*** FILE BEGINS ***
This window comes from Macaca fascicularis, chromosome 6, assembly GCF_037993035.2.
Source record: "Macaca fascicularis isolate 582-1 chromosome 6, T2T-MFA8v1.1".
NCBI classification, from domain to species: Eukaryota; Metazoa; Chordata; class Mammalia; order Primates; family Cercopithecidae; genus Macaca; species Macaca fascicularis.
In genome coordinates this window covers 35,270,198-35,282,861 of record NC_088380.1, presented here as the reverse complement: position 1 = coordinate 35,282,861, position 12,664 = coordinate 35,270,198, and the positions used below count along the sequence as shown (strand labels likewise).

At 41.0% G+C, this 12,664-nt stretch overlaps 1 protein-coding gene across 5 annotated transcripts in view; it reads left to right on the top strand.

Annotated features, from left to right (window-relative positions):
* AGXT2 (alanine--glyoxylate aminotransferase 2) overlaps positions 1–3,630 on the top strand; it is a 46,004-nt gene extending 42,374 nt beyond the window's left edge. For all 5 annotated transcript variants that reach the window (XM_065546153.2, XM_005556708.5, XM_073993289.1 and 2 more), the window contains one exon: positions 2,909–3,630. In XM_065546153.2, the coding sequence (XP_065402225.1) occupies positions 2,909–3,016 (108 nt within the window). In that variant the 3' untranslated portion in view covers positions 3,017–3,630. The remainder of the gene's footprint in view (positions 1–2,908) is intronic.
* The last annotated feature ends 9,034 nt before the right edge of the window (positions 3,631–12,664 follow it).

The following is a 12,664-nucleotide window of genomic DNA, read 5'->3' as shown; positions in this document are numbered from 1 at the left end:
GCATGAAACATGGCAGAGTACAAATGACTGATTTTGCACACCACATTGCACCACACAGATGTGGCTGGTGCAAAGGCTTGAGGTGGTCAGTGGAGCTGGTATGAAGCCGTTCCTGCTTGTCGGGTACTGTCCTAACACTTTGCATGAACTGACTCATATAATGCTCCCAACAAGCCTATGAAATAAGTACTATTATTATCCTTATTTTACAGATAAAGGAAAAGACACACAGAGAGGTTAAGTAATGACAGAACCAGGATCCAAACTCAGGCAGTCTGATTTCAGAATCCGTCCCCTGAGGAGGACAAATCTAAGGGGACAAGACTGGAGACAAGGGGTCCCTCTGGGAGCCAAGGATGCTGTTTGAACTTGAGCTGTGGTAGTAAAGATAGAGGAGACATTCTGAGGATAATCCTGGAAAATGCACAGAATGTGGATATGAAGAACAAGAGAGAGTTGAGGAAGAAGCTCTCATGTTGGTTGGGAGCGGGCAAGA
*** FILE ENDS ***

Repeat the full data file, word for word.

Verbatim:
This window comes from Macaca fascicularis, chromosome 6, assembly GCF_037993035.2.
Source record: "Macaca fascicularis isolate 582-1 chromosome 6, T2T-MFA8v1.1".
NCBI classification, from domain to species: Eukaryota; Metazoa; Chordata; class Mammalia; order Primates; family Cercopithecidae; genus Macaca; species Macaca fascicularis.
In genome coordinates this window covers 35,270,198-35,282,861 of record NC_088380.1, presented here as the reverse complement: position 1 = coordinate 35,282,861, position 12,664 = coordinate 35,270,198, and the positions used below count along the sequence as shown (strand labels likewise).

At 41.0% G+C, this 12,664-nt stretch overlaps 1 protein-coding gene across 5 annotated transcripts in view; it reads left to right on the top strand.

Annotated features, from left to right (window-relative positions):
* AGXT2 (alanine--glyoxylate aminotransferase 2) overlaps positions 1–3,630 on the top strand; it is a 46,004-nt gene extending 42,374 nt beyond the window's left edge. For all 5 annotated transcript variants that reach the window (XM_065546153.2, XM_005556708.5, XM_073993289.1 and 2 more), the window contains one exon: positions 2,909–3,630. In XM_065546153.2, the coding sequence (XP_065402225.1) occupies positions 2,909–3,016 (108 nt within the window). In that variant the 3' untranslated portion in view covers positions 3,017–3,630. The remainder of the gene's footprint in view (positions 1–2,908) is intronic.
* The last annotated feature ends 9,034 nt before the right edge of the window (positions 3,631–12,664 follow it).

The following is a 12,664-nucleotide window of genomic DNA, read 5'->3' as shown; positions in this document are numbered from 1 at the left end:
GCATGAAACATGGCAGAGTACAAATGACTGATTTTGCACACCACATTGCACCACACAGATGTGGCTGGTGCAAAGGCTTGAGGTGGTCAGTGGAGCTGGTATGAAGCCGTTCCTGCTTGTCGGGTACTGTCCTAACACTTTGCATGAACTGACTCATATAATGCTCCCAACAAGCCTATGAAATAAGTACTATTATTATCCTTATTTTACAGATAAAGGAAAAGACACACAGAGAGGTTAAGTAATGACAGAACCAGGATCCAAACTCAGGCAGTCTGATTTCAGAATCCGTCCCCTGAGGAGGACAAATCTAAGGGGACAAGACTGGAGACAAGGGGTCCCTCTGGGAGCCAAGGATGCTGTTTGAACTTGAGCTGTGGTAGTAAAGATAGAGGAGACATTCTGAGGATAATCCTGGAAAATGCACAGAATGTGGATATGAAGAACAAGAGAGAGTTGAGGAAGAAGCTCTCATGTTGGTTGGGAGCGGGCAAGA